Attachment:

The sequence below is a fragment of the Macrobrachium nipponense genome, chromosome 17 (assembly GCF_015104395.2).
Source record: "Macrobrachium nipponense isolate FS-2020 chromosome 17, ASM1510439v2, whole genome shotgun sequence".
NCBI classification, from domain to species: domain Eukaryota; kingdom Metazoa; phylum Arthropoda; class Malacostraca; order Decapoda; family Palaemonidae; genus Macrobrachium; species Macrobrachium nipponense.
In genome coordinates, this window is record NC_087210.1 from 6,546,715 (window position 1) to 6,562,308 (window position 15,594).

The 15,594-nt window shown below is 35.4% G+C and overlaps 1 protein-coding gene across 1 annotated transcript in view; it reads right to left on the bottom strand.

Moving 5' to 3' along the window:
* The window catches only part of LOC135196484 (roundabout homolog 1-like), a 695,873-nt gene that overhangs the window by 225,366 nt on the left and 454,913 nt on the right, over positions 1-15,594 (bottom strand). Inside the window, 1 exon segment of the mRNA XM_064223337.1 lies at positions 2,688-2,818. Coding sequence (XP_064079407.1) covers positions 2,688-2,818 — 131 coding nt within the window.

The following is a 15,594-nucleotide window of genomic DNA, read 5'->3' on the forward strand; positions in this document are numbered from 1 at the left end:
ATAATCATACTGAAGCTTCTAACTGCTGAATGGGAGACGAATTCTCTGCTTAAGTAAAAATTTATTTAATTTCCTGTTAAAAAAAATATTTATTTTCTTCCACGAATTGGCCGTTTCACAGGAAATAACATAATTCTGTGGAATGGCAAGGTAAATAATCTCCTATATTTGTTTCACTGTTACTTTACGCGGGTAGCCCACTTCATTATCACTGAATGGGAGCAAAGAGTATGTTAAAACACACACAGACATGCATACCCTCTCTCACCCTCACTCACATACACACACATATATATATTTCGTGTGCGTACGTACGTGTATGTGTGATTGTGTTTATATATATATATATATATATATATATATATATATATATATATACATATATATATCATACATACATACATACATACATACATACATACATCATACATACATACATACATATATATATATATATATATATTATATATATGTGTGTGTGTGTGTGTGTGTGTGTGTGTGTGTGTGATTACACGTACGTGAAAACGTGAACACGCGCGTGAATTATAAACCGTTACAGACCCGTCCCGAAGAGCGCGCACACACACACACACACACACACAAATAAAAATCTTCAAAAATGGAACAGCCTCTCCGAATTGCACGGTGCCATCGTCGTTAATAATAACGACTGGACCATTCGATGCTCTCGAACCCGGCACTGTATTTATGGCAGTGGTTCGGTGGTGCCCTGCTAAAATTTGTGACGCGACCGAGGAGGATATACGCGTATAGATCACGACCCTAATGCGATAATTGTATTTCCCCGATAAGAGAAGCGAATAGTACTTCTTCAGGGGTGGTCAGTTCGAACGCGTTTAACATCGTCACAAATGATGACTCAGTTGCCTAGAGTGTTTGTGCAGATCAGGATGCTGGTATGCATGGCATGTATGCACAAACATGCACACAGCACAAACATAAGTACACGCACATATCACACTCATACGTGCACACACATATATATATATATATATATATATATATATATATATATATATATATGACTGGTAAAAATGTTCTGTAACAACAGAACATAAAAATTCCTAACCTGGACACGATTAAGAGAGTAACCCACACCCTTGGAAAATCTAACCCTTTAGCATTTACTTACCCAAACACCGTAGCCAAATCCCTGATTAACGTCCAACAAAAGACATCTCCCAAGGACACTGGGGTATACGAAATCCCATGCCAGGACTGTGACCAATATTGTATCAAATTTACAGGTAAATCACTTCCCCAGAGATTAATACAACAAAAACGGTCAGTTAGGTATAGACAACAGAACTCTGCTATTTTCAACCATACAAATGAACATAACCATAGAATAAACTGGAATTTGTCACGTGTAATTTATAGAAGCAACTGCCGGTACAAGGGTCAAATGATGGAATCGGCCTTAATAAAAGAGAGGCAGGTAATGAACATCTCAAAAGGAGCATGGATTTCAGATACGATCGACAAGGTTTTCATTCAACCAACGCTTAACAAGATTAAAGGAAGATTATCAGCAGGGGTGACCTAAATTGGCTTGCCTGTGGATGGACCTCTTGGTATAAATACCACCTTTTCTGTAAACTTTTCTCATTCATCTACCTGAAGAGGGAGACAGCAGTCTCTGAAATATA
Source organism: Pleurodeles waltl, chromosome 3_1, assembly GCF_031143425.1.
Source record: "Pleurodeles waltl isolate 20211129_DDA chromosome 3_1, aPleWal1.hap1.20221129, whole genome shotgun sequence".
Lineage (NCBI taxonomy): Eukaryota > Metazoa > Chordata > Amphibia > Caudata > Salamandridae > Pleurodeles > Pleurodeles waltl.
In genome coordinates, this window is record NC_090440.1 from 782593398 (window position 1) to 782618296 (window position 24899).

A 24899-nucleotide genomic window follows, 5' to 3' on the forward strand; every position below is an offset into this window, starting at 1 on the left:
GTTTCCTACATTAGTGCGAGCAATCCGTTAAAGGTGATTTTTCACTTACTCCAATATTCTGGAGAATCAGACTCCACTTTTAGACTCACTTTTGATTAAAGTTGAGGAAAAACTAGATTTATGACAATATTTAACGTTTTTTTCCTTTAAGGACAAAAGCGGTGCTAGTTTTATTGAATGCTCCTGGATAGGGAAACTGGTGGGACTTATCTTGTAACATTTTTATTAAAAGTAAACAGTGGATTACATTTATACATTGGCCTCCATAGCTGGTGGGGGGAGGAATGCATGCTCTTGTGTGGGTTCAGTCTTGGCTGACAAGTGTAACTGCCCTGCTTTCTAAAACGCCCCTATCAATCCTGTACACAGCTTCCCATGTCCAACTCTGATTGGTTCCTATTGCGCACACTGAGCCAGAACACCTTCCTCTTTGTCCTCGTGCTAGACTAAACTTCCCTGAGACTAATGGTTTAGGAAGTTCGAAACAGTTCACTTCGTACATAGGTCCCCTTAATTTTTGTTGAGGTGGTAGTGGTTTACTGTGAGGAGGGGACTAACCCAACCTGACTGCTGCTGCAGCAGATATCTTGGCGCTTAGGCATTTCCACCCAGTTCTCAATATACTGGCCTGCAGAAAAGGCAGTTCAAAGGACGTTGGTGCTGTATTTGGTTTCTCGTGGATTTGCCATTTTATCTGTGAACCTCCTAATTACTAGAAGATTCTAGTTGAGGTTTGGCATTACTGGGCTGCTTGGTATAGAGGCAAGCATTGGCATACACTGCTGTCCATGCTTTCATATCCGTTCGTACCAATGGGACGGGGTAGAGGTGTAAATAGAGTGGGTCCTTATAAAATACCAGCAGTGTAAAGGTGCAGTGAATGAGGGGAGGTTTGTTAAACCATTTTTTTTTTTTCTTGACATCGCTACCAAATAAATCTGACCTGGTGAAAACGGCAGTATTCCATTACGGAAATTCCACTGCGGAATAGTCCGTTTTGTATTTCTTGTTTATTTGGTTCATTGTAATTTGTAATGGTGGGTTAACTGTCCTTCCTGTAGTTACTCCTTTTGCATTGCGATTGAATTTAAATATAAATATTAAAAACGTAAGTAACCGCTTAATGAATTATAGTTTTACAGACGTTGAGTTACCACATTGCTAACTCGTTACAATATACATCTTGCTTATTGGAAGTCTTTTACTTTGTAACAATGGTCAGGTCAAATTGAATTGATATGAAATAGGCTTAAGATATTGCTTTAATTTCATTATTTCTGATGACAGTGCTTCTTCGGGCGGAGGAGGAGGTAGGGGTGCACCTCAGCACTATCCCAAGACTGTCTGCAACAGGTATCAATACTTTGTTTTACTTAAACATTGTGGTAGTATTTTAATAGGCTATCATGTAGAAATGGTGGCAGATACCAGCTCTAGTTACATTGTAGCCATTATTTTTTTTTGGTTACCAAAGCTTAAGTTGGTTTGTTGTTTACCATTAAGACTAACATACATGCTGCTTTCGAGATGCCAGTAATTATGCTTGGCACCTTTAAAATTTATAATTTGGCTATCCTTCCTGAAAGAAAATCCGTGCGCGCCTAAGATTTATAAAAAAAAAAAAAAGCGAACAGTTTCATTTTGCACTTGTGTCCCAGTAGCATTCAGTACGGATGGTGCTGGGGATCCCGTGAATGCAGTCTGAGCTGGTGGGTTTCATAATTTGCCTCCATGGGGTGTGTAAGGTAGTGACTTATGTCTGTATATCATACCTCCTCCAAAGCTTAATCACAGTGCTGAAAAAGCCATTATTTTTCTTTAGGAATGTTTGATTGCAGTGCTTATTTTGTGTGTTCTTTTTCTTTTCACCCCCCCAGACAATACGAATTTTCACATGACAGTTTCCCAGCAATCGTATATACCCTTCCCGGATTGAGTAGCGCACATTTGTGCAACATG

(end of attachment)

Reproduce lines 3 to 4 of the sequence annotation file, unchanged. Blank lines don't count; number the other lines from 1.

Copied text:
NCBI classification, from domain to species: domain Eukaryota; kingdom Metazoa; phylum Arthropoda; class Malacostraca; order Decapoda; family Palaemonidae; genus Macrobrachium; species Macrobrachium nipponense.
In genome coordinates, this window is record NC_087210.1 from 6,546,715 (window position 1) to 6,562,308 (window position 15,594).